General Beauregard realized by noon that he could not win. Still, he held out hope that General Earl Van Dorn’s Army of the West, rebuilt since its defeat at Pea Ridge a month ago, would appear on the field. They were, however, no closer than Memphis, having abandoned Arkansas and Missouri to the Union, and would be no help. Finally understanding this, Beauregard ordered a withdraw.
He placed elements of Breckinridge’s Corps on the hills overlooking Shiloh Church as the rest of the Army of Mississippi filed behind them, moving back to Corinth. The cold rain, falling on and off throughout the day, turned to sleet and sometimes hail. Neither Grant nor Buell ordered their respective Union armies to follow and were more than content to see the Rebels leave Shiloh.
Grant had been taken completely unaware in one of the most brilliant surprise attacks of the war. The Confederates had overplayed their hand, however, and were unable to secure victory on the first day. Buell’s arrival on the second sealed their fate and they were sloshing the twenty-five miles back to their base.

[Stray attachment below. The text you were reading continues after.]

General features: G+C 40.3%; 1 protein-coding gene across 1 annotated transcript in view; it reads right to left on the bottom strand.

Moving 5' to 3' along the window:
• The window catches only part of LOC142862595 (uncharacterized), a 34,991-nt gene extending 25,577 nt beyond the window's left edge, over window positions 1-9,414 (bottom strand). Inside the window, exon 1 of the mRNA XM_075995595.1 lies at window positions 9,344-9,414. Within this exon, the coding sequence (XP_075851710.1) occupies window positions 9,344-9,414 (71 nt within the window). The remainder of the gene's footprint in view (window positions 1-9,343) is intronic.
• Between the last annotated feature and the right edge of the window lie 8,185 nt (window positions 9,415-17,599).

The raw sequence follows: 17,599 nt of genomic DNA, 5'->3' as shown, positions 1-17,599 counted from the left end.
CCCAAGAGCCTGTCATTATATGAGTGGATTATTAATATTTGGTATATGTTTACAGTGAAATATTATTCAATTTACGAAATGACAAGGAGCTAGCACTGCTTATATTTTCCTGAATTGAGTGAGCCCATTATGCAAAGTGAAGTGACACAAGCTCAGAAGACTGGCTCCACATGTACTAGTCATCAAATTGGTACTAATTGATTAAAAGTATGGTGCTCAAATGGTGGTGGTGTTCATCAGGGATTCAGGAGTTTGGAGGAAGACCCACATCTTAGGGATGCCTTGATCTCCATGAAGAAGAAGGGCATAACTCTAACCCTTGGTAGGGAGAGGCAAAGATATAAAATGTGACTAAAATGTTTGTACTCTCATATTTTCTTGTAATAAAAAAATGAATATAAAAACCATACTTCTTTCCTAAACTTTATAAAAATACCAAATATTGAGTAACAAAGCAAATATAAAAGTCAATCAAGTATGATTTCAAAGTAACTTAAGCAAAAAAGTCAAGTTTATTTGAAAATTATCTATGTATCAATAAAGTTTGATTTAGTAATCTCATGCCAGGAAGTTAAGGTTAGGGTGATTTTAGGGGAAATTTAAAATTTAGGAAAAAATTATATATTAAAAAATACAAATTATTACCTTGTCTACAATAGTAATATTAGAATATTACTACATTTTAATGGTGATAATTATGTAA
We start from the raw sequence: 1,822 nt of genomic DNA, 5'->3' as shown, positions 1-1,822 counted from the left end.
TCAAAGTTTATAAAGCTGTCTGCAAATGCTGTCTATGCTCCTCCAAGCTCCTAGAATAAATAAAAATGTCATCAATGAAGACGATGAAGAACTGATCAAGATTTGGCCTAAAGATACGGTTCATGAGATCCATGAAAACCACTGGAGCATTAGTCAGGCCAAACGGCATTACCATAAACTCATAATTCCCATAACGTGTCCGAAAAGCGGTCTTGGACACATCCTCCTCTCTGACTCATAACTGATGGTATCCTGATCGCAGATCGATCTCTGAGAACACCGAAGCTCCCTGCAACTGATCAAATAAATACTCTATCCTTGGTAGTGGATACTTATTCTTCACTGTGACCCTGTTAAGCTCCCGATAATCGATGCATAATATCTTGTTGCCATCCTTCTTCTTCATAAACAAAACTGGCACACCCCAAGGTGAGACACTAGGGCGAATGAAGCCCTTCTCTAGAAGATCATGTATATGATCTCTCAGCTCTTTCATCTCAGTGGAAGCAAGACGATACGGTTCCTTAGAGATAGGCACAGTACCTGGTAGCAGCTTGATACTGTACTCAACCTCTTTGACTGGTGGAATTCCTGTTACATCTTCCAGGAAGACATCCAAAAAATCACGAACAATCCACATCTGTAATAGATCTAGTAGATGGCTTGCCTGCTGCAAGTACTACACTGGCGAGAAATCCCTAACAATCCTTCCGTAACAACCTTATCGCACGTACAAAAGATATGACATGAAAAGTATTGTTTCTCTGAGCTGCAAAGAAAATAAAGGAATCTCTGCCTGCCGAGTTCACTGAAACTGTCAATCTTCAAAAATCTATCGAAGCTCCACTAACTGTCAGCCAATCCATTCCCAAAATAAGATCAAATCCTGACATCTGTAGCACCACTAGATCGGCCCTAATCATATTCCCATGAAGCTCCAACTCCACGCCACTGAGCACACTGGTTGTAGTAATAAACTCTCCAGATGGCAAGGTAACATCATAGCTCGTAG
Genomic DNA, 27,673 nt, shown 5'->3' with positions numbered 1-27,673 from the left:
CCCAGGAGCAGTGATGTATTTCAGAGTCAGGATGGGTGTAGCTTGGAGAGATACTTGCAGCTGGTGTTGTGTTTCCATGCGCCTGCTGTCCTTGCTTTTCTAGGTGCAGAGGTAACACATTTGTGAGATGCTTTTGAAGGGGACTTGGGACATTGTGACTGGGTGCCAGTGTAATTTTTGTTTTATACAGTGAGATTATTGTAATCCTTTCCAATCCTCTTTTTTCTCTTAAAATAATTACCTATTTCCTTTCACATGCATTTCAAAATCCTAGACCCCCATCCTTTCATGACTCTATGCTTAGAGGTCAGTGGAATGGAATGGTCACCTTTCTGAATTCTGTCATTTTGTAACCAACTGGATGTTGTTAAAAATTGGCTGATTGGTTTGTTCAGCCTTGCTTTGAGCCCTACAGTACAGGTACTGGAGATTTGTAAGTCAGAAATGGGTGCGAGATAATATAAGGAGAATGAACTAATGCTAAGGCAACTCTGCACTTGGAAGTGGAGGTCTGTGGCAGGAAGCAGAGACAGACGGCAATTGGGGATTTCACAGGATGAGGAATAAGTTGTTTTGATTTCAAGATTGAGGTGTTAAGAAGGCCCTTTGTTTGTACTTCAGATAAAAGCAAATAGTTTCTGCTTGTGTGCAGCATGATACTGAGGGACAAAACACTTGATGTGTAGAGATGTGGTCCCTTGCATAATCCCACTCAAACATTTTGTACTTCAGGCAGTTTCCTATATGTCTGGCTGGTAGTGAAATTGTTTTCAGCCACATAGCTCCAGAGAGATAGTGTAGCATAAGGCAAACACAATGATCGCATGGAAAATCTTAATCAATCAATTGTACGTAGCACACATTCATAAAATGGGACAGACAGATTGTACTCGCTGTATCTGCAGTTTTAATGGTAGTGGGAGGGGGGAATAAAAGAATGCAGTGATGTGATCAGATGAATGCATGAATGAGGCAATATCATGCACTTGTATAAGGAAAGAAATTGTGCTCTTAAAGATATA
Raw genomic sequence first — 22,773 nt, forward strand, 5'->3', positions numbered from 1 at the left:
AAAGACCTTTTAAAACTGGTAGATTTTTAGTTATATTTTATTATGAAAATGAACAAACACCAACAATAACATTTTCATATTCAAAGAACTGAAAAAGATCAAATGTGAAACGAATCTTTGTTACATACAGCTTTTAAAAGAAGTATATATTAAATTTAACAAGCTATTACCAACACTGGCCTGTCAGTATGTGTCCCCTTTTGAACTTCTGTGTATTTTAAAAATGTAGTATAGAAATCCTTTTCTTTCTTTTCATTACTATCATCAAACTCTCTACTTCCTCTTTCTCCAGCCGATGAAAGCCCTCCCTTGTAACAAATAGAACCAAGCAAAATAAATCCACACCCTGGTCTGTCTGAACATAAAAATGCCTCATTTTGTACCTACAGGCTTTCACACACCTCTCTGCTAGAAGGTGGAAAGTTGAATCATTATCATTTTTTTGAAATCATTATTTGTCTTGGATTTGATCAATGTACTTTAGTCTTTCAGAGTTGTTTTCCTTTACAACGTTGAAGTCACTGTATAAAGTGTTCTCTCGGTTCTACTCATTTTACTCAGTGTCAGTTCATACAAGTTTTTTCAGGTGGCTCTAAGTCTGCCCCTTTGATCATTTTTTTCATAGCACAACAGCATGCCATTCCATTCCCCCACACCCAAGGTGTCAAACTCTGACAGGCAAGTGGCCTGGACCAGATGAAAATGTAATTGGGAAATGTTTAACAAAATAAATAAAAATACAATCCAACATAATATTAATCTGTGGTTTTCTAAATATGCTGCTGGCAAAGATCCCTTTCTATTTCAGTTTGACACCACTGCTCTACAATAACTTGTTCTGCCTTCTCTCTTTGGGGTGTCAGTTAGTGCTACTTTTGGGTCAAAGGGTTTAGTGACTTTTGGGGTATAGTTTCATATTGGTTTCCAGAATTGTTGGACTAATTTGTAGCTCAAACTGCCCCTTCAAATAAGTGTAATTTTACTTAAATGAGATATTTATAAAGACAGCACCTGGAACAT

The losses on both sides were unbelievable. The Union suffered 1,754 killed, 8,408 wounded and 2,885 captured or missing. The Confederates lost a similar amount with 1,728 killed, 8,012 wounded and 959 missing. One Rebel brigade, that of General Patrick Cleburne, went into the fight with 2,750 men. Two days later, only 58 remained. 1